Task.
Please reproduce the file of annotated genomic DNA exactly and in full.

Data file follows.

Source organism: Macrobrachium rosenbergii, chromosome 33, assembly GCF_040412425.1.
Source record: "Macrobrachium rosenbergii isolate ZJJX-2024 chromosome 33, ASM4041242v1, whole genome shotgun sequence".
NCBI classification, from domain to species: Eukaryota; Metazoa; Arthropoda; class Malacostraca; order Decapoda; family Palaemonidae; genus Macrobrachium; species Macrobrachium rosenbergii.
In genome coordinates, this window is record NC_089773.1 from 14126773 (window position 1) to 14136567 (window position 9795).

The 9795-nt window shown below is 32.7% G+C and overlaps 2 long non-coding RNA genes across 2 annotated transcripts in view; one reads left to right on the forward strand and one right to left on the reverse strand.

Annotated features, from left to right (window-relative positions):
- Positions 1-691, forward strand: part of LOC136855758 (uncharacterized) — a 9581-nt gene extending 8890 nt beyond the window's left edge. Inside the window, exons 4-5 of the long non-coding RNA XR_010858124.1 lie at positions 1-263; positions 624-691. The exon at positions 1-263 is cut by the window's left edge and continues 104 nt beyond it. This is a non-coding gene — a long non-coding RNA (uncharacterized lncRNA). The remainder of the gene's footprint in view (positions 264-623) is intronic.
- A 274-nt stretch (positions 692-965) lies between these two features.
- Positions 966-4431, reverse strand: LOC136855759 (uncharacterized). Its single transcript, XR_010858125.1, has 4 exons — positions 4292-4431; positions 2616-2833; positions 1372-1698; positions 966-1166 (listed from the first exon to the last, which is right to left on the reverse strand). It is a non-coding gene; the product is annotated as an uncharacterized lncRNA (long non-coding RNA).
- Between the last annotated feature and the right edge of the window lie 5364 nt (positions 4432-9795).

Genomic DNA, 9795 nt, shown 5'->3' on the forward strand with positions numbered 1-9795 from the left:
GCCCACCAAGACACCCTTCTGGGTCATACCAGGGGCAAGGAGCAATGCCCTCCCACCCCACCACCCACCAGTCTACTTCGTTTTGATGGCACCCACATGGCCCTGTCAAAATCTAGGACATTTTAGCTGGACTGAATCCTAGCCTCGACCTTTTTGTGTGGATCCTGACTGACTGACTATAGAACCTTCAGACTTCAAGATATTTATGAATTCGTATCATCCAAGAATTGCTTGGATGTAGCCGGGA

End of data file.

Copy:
Source organism: Macrobrachium rosenbergii, chromosome 33, assembly GCF_040412425.1.
Source record: "Macrobrachium rosenbergii isolate ZJJX-2024 chromosome 33, ASM4041242v1, whole genome shotgun sequence".
NCBI classification, from domain to species: Eukaryota; Metazoa; Arthropoda; class Malacostraca; order Decapoda; family Palaemonidae; genus Macrobrachium; species Macrobrachium rosenbergii.
In genome coordinates, this window is record NC_089773.1 from 14126773 (window position 1) to 14136567 (window position 9795).

The 9795-nt window shown below is 32.7% G+C and overlaps 2 long non-coding RNA genes across 2 annotated transcripts in view; one reads left to right on the forward strand and one right to left on the reverse strand.

Annotated features, from left to right (window-relative positions):
- Positions 1-691, forward strand: part of LOC136855758 (uncharacterized) — a 9581-nt gene extending 8890 nt beyond the window's left edge. Inside the window, exons 4-5 of the long non-coding RNA XR_010858124.1 lie at positions 1-263; positions 624-691. The exon at positions 1-263 is cut by the window's left edge and continues 104 nt beyond it. This is a non-coding gene — a long non-coding RNA (uncharacterized lncRNA). The remainder of the gene's footprint in view (positions 264-623) is intronic.
- A 274-nt stretch (positions 692-965) lies between these two features.
- Positions 966-4431, reverse strand: LOC136855759 (uncharacterized). Its single transcript, XR_010858125.1, has 4 exons — positions 4292-4431; positions 2616-2833; positions 1372-1698; positions 966-1166 (listed from the first exon to the last, which is right to left on the reverse strand). It is a non-coding gene; the product is annotated as an uncharacterized lncRNA (long non-coding RNA).
- Between the last annotated feature and the right edge of the window lie 5364 nt (positions 4432-9795).

Genomic DNA, 9795 nt, shown 5'->3' on the forward strand with positions numbered 1-9795 from the left:
GCCCACCAAGACACCCTTCTGGGTCATACCAGGGGCAAGGAGCAATGCCCTCCCACCCCACCACCCACCAGTCTACTTCGTTTTGATGGCACCCACATGGCCCTGTCAAAATCTAGGACATTTTAGCTGGACTGAATCCTAGCCTCGACCTTTTTGTGTGGATCCTGACTGACTGACTATAGAACCTTCAGACTTCAAGATATTTATGAATTCGTATCATCCAAGAATTGCTTGGATGTAGCCGGGA